We continue to individualize according to each student’s needs. We have students divided into three groups, which move through our morning time. Our groupings are based on learning styles and needs, and within those groups are further divisions. One seventh grader finished pre-algebra in three months and is on to algebra. Another student, equally bright, somehow missed out on learning to tell time and do simple multiplication. Once students realize they are accepted where they are academically, their anxiety decreases. And guess what? When their anxiety decreases, so do behavior problems.
We are working harder than ever. But our work is so satisfying because as the kids feel safe and supported, we have begun to see what they are truly capable of. I won’t tell you our students’ names, but I promise you, that many of these kids WILL make a name for themselves doing something positive and amazing.
Have you been wanting to learn more about Just Right Academy? A great opportunity is coming up; our winter Open House will be Saturday, December 4, 2010, from 11:00 am to 2:00 pm. Come talk to teachers, parents, and students, enjoy refreshments, and learn what makes our program different from other schools.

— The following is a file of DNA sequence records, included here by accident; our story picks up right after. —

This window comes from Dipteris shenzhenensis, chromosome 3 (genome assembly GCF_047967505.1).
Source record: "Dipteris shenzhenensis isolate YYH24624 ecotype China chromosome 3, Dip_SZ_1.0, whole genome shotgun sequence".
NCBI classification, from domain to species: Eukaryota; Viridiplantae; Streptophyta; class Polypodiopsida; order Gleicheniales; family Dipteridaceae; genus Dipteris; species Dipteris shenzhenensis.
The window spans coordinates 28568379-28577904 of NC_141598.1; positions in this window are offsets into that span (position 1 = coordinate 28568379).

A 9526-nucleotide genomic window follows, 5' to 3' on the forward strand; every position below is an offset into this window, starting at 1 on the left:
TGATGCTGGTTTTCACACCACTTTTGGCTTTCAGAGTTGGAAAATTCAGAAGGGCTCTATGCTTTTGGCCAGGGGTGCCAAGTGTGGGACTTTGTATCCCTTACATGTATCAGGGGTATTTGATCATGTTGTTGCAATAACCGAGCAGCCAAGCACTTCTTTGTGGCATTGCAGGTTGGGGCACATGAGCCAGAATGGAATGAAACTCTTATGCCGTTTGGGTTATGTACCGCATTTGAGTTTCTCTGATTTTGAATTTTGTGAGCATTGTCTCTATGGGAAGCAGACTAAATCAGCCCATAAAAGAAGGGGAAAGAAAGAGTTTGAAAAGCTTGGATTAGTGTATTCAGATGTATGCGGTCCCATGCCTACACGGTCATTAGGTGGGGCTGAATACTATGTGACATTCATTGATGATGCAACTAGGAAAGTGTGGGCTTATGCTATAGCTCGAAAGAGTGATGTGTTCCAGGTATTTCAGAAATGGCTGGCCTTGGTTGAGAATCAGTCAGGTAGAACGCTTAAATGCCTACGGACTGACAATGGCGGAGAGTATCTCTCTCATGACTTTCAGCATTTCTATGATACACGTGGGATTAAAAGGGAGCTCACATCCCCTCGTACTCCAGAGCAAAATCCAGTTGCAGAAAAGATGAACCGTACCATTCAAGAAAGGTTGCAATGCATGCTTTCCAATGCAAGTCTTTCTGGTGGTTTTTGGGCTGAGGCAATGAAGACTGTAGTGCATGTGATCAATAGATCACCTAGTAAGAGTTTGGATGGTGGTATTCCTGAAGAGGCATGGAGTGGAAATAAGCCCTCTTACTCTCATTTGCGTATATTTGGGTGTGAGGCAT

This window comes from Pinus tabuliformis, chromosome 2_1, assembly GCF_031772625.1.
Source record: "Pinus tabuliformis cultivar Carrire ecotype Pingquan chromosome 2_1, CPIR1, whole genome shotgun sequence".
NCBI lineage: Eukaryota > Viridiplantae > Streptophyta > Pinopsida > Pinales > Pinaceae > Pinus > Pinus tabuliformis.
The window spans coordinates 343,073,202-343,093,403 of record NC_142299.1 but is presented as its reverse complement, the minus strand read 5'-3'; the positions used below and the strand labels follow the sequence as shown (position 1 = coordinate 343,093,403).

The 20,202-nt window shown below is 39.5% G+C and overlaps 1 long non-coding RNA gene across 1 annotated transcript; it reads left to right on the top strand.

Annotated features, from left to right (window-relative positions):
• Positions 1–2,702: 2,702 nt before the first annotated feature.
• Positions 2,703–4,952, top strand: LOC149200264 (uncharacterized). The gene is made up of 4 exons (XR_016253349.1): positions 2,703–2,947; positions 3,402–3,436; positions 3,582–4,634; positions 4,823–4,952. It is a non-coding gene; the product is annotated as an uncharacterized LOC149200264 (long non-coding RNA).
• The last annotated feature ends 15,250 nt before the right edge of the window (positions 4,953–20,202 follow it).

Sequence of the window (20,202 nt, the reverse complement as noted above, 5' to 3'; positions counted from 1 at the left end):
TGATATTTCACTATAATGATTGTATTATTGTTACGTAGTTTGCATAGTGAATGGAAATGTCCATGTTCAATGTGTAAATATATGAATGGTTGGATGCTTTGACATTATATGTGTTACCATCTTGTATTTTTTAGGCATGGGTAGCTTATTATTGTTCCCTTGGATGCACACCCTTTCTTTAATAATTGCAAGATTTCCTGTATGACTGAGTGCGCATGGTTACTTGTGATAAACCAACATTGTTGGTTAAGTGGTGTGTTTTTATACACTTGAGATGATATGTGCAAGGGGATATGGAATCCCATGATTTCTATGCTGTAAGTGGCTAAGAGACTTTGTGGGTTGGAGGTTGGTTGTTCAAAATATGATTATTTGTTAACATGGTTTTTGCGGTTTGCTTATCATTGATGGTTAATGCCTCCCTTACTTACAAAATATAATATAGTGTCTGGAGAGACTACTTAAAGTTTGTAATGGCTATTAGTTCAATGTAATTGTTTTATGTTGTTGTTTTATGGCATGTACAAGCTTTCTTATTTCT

We are enrolling students grades 3rd through 8th, and we will go up a grade each year. We offer structure, consistency, positivity, and both remediation and challenge. We also pride ourselves on what we don’t offer: stress, homework, and end-of-grade tests. We are housed in a beautiful building in the country.
Is your child a square peg trying to fit in a round hole? We have holes of all shapes and students of all kinds at Just Right Academy. Come check us out.
This time of the year is prime wazi-wazi time (if you have no idea what I’m talking about, look to earlier posts for an explanation). August is speeding past and we try to cram in the last little bit of summer fun. Shopping for school clothes and supplies, lining up childcare, signing up for dance and music, all in stifling heat and humidity . . . I’ve seen more than one child burst into tears as parents drag them place to place, trying to get it all done. And we may feel like bursting into tears right along with our child.
For kids who find school scary or traumatic, think how much harder this time of year is. For many of our students, school has not been a happy place, and they are thrown into a major episode of wazi-wazi. How do we deal with that at JRA?